Corpulence or giant balls of steel?

Posted on May 13th, 2009 Won't you help brighten a lonely comment's day?

The more I walk through downtown Toronto, the more I’m convinced that the city is really going downhill.

Let me explain using of an illustration. For this you need to think B-I-G.

First envision a fat person, I mean really big; the kind of extended circumference for which the words “morbidly obese” barely scratch the surface; the kind of rotund that results in, basically, a giant ball with tiny projections that were once the appendages.

This person would have fashioned for them a sturdy steel girdle that would encircle their girth and provide a hard outter support for the gelatinous mass underneath.

Now take this person, somehow, to a place on Yonge street just south of Highway 401; some spot on the road with a good decline. This last part is crucial because it is this hill that would impart the required momentum to our gargantuan friend.

With the girdle supporting the ball’s innards (the person would be on their side), all it should need is a good strong push and…see you in the lake!

The momentum gained on the first hill, coupled with the sheer weight of our subject, should be enough to overcome the minor dimples and valleys along Yonge street and land him or her in the sparkling waters of the lake.

This is due to the simple fact that Toronto literally moves downward as it moves south. As you travel in this direction along most of the major city streets, you can see the foundations of buildings growing taller in order to keep the structures level. And it isn’t slight either; most buildings will have an extra three or four feet added to them at their southern end.

As long as our massive abomination continues to roll in a straight line, there should always be more downward hill further along to speed his or her progress.

I suppose this experiment could also work with a giant steel ball or a heavy car. I suppose.

Whether it’s corpulence or giant balls of steel, in Toronto all will roll down as they roll south. When you go downtown, you will really be going down to town. And if you wish to travel down south, you will also be generally correct (it’s a little south-east, really).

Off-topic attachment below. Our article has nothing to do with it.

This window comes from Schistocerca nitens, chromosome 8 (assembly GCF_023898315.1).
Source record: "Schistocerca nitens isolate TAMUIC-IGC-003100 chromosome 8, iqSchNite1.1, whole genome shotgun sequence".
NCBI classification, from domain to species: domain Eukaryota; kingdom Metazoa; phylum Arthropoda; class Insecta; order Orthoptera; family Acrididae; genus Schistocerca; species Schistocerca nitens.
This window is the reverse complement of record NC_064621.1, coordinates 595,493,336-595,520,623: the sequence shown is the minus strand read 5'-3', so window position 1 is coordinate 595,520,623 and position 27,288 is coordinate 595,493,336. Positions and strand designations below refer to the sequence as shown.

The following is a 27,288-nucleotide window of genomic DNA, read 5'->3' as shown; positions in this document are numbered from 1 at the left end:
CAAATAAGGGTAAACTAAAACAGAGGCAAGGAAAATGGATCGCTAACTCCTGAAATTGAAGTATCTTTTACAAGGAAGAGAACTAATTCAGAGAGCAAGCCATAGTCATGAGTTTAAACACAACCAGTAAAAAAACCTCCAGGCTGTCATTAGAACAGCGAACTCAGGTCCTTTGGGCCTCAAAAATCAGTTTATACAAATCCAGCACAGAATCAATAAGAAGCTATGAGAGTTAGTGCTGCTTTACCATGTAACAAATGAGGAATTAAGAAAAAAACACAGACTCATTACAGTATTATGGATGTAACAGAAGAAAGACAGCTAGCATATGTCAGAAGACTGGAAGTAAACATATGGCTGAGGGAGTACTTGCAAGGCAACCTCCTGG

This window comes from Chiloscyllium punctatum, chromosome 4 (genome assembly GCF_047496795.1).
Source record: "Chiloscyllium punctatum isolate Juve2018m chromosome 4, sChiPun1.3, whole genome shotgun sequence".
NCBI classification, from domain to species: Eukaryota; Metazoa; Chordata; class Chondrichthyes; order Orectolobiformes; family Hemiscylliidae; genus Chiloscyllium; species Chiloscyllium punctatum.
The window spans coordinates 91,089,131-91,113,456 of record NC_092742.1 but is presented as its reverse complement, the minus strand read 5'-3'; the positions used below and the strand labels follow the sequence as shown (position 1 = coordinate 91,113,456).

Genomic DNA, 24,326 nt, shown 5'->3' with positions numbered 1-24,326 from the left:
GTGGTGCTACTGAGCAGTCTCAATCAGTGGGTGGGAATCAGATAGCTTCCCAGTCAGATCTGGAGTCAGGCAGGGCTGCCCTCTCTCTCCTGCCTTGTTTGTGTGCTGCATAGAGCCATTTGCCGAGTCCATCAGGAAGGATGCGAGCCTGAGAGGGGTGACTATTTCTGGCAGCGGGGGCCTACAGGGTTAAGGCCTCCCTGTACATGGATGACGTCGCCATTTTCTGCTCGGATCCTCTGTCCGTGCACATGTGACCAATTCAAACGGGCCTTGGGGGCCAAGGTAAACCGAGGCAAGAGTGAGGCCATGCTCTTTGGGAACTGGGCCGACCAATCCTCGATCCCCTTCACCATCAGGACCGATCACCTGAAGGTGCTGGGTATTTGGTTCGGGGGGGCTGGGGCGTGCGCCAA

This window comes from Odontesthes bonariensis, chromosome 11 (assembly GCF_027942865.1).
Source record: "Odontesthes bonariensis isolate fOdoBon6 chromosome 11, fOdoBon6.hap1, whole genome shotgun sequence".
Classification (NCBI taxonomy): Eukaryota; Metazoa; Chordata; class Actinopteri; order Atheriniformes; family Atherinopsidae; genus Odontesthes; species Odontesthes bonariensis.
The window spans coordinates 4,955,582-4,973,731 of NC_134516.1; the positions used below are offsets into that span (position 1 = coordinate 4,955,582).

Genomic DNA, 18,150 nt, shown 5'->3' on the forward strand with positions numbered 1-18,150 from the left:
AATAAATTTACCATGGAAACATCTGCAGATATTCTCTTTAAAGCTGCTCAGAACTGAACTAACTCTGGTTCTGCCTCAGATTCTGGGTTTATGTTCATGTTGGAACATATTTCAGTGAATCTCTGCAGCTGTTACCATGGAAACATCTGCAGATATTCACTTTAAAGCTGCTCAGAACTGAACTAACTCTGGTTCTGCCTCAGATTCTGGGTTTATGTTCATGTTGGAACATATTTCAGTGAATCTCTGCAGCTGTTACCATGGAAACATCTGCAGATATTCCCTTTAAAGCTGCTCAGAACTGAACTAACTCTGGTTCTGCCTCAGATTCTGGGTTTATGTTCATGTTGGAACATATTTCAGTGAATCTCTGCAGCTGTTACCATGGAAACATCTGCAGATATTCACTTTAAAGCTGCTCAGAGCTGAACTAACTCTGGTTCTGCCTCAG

Besides this natural wayfinding feature, the city also has a grid layout that can either be hindrance or a real time saver.

Because of the unsightly bulge in the southern end of the city core, a number of the roads that run close to the waterfront have to either veer north or simply end. King and Queen streets, for example, run roughly parallel until they join together at Roncesvalles in the west. As they separate in the eastbound direction, the move further apart and new streets like Adelaide and Richmond rump up the increasing space between them.

So if you’re travelling west and south through the city, don’t bother with the south part. Most streets go south-west already.

I remember working at an ill-fated coffee shop in the base of the Toronto Reference Library many years ago. A gentleman came in and purchased a small cup of coffee, took a sip, instantly ingratiated himself with me by complaining about how weak Canadian coffee was, and then asked directions to the nearest Canadian Tire.

I told him it was just north of us.

“What is it with this north south crap with you Canadians? You all carry a compass or something?”, he half-joked.

“Never eat shredded wheat, biatch!”, I replied.

Well, biatch wasn’t a word at that time; but I wish I’d said that!

(…for those of you who recognized Kirby from the front cover — when I used front covers, you may enjoy this greeting card: — DO NOT ask how I ended up on that site.)

One Comment on “ Corpulence or giant balls of steel? ”

  • College Timesavers Guide. |
    October 14th, 2009 11:35 am

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